Lack of Basic Care Leads to Death at Brooklyn Hospital

On June 18, 49-year-old Esmin Green was admitted to the Kings County Hospital Center psychiatric ward.  After waiting to be seen for 24 hours, she fell to the floor, began to convulse and then passed out.  Two security guards and one doctor walked into the waiting room, looked at her and then walked away.  After one hour, a nurse finally came over, kicked Ms. Green, and then proceeded to get a stretcher.  Shortly afterwards, Ms. Green was pronounced dead.  The entire incident was documented on a security camera, and is now on YouTube, thanks to the Associated Press.

Hospital officials said they fired three of the workers and suspended another three, the New York Times reported on July 7.  However, it is clear that Ms. Greene's death is far from an isolated incident at Kings County Hospital.  The New York Civil Liberties Union, in conjunction with Mental Hygiene Legal Service and the law firm of Kirkland & Ellis LLP, filed suit against the New York City Health and Hospitals Corporation (the agency that runs Kings County Hospital) in May 2007.  The plaintiffs claimed that patients at the hospital's psychiatric facilities were subject to conditions of squalor and filth, as well as abuse by hospital employees.  A summary of the case can be found on the NYCLU website.

The evidence displayed in the lawsuit shows that Ms. Green's death is not solely the fault of the hospital employees who watched her die. The conditions in the hospital, particularly the psychiatric ward, and the treatment of the patients are the responsibility of the city agency that runs the hospital.  It was not until over one year into the litigation, and after Ms. Green's death, that the city finally agreed to adopt a series of basic stop-gap measures, including:

* That every patient be checked every 15 minutes.
  • That there be no more than 25 patients at any time in the psychiatric emergency ward.
  • That detailed records on the ward be turned over every week to the advocates involved in the lawsuit.
  • And that the advocates be active participants in the search for a new deputy executive director and emergency room director for Kings County Hospital's Behavioral Health department.

It is shocking that it took a lawsuit and the very public death of a woman to get New York City to agree to such basic levels of care for mental health patients.  Donna Lieberman, executive director of the NYCLU, said:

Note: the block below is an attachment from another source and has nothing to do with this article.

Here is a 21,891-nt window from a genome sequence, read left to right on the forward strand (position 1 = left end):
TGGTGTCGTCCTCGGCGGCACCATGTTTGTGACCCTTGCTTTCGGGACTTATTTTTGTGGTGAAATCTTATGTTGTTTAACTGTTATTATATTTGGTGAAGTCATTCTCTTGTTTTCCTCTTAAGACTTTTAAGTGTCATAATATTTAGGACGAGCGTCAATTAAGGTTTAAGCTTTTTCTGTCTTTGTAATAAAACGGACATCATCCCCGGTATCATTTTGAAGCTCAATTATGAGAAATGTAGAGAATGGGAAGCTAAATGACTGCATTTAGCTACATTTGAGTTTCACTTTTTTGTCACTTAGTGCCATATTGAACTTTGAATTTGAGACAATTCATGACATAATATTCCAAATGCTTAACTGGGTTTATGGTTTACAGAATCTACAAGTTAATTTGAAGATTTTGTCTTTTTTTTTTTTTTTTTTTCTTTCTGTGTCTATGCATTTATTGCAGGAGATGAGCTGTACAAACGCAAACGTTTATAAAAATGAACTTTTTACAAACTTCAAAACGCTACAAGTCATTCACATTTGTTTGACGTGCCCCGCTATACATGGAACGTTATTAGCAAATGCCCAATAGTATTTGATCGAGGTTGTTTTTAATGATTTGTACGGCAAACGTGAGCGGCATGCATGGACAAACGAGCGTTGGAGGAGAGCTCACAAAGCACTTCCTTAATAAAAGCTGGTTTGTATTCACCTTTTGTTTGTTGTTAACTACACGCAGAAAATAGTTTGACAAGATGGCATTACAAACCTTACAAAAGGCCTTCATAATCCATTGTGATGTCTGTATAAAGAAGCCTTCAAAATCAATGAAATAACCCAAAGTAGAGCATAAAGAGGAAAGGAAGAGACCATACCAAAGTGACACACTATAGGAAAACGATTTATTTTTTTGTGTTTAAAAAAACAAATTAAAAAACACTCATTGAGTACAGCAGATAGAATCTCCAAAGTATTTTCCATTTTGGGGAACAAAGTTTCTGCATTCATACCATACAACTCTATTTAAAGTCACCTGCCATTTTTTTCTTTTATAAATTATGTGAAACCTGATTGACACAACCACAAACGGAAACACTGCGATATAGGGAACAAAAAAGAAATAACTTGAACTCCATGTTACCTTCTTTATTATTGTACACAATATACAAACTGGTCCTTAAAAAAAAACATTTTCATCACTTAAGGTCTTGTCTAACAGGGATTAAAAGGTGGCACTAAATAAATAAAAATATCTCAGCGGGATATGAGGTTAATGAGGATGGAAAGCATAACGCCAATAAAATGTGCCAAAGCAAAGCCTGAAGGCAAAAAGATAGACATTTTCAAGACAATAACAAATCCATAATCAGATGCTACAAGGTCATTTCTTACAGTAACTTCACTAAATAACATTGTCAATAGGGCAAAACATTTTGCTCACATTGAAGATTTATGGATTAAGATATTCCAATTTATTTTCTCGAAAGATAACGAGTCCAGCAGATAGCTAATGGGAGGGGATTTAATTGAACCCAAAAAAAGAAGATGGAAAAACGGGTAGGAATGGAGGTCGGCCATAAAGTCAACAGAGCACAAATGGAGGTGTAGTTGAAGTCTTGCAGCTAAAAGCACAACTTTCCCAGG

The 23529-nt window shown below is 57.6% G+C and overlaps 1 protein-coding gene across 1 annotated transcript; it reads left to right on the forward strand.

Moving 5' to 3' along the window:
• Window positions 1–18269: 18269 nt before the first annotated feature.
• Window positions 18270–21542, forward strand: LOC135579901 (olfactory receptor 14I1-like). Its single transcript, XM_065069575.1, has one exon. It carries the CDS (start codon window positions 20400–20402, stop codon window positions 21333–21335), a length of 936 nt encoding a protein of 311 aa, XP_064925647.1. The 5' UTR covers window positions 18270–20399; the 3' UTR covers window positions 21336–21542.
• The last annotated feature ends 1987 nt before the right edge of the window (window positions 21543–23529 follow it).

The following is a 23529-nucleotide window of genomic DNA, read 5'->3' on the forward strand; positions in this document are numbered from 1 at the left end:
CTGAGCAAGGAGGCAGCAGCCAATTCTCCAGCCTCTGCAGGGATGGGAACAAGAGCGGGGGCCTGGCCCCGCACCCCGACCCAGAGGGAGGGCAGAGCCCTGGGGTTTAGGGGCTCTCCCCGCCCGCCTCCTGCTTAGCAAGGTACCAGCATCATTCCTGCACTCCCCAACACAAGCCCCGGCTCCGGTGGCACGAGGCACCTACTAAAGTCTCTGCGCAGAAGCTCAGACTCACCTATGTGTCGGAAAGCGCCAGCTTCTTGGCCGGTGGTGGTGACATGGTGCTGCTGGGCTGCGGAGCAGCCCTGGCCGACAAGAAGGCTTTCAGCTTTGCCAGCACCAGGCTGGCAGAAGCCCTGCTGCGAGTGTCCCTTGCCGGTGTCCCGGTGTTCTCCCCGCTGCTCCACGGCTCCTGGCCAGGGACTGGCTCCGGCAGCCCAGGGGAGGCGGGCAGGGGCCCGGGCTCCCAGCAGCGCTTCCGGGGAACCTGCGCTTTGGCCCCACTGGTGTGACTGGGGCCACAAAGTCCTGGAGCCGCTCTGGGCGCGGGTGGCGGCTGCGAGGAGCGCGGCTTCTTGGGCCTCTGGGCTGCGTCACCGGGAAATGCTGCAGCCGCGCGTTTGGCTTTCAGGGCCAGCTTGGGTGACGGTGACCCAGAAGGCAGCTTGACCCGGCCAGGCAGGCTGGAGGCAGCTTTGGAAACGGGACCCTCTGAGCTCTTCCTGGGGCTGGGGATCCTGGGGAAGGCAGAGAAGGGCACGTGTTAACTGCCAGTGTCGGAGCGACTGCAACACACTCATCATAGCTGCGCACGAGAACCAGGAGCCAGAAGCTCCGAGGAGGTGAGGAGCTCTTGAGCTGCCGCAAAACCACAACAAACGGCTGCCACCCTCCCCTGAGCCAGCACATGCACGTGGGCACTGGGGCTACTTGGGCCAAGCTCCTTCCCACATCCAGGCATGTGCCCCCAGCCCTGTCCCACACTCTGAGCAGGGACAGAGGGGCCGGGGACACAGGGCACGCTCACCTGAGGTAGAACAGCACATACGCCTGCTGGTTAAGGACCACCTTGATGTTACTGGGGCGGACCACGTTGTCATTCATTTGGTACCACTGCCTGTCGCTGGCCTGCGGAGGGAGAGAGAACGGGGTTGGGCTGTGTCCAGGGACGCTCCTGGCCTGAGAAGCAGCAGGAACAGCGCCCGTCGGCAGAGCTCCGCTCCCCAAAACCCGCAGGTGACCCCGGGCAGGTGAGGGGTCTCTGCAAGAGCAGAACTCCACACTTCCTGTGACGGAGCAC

What's happening in Kings County Hospital is an affront to human dignity...In 2008 in New York City, nobody should be subjected to this kind of treatment. It should not take the death of a patient to get the city to make changes that everyone knows are long overdue.

What is even more distressing about Ms. Green's death and the allegations of gross negligence of patients at Kings County Hospital is that many residents in Central Brooklyn do not have access to other hospitals.  This is mainly due to the fact that the predominantly black, low-income areas of Central Brooklyn, particularly the neighborhoods Bedford-Stuyvesant, Brownsville, Canarsie, Crown Heights, East New York, and Flatbush have seen numerous hospital closures in the last few years.

The Opportunity Agenda has documented these hospital closures on its website Health Care That Works.  Since 1985, Central Brooklyn has seen five local hospitals close their doors.  Because of these closures, people in these minority communities have been forced to rely on Kings County Hospital even more.  Local residents also begged the city to keep local clinics open - their requests can be seen in a video on The Opportunity Agenda's YouTube channel.  At the same time all of these facilities were closing, allegations of mistreatment at Kings County were surfacing.

The fact that people of color have inferior access to health care in New York contributes greatly to the health disparities in the city.  The Opportunity Agenda report Dangerous and Unlawful: Why Our Health Care System Is Failing New Yorkers and How to Fix It documents how areas with high concentrations of African Americans, Hispanics and Asian Americans are more likely to have shortages of primary care physicians than predominantly white communities are.  The distribution of hospitals and other health care services has a significant discriminatory effect on these communities of color - their health care access is simply inadequate.

Ms. Green's death should do more than signify the need for improvement of existing hospitals like Kings County.  It should also remind us that many people in New York, and across the country, lack basic primary care and access to emergency services.  Changing this reality needs to be a part of health care reform discussions.  If it isn't, we will continue to see needless deaths like Ms. Green's occur.

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Health Blog Roundup

Last Thursday, the American Medical Association issued an official apology for its past racism toward African American patients and physicians.  Along with the apology were the findings of a study conducted by the Commission to End Health Care Disparities, a group that the AMA and the National Medical Association (an organization representing black physicians) co-chair.  The study has found that between 1846 and the 1960s, the AMA's past transgressions included:

substandard care for black patients or segregated them to black hospitals; a lack of support for black physicians and for the Civil Rights Act; and exclusion of blacks from medical schools, hospital staffs and residency programs.

The apology can be found here, and the study is available in the online version of the Journal of the American Medical Association. To learn more about the work of the Commission to End Health Care Disparities, go to the AMA website.